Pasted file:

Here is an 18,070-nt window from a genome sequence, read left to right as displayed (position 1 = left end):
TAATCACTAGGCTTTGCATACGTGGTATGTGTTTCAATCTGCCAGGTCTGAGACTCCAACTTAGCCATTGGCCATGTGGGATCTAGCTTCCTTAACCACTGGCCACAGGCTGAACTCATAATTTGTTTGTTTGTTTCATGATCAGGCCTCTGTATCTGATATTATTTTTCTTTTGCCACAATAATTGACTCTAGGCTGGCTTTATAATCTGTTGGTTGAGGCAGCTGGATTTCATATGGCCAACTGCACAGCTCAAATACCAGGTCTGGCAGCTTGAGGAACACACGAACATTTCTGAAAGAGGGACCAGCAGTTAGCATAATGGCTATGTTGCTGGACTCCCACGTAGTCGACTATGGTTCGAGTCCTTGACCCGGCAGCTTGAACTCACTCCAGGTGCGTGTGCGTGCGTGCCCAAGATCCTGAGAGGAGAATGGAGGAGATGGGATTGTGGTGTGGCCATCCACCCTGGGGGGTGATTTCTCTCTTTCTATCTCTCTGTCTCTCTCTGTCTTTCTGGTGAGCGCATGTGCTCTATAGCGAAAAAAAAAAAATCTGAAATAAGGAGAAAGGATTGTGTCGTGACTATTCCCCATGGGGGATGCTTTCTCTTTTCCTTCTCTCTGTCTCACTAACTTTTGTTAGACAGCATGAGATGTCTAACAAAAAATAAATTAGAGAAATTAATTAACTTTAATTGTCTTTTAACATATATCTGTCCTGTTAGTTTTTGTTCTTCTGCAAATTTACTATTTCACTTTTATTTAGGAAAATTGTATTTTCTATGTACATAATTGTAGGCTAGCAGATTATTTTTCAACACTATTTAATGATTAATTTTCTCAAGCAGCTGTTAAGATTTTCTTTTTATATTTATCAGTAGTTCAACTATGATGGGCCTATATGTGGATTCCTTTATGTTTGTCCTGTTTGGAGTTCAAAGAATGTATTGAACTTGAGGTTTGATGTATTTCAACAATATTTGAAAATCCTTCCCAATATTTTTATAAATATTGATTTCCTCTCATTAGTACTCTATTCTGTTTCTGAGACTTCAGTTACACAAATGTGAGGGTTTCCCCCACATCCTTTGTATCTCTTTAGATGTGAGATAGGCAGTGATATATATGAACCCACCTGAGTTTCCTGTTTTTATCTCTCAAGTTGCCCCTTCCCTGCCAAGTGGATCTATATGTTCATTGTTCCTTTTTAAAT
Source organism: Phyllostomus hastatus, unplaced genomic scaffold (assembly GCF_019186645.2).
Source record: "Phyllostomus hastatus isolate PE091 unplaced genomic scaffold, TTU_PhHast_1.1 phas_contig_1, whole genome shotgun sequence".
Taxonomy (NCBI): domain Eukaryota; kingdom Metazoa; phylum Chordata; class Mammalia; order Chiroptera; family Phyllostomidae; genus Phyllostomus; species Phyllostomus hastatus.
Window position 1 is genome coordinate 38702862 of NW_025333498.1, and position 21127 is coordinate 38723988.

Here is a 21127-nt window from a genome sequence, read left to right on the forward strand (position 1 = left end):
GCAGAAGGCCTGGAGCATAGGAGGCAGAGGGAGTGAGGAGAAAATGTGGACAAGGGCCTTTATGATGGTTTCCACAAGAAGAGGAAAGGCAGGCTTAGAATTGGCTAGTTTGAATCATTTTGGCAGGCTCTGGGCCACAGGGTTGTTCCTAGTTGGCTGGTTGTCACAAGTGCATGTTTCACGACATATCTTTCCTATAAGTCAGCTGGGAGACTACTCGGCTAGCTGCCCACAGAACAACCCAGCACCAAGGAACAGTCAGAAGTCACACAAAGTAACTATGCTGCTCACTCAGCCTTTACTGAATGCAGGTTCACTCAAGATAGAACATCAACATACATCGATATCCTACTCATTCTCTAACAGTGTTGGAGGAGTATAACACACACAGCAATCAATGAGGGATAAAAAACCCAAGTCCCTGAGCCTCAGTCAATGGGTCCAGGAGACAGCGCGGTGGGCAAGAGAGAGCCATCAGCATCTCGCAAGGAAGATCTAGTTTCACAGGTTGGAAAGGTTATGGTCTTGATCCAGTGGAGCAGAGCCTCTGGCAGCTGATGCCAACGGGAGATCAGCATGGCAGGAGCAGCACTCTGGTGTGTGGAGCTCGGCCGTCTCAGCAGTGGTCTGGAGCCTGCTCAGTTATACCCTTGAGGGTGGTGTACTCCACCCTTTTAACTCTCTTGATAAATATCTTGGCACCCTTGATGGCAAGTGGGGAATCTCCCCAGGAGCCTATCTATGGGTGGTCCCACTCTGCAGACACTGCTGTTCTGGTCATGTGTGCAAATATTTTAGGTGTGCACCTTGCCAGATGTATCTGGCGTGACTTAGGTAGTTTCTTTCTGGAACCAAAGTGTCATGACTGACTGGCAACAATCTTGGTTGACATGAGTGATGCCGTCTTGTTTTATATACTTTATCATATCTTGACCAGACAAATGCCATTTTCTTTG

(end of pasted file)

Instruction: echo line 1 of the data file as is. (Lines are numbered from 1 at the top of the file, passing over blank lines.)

Here is an 18,070-nt window from a genome sequence, read left to right as displayed (position 1 = left end):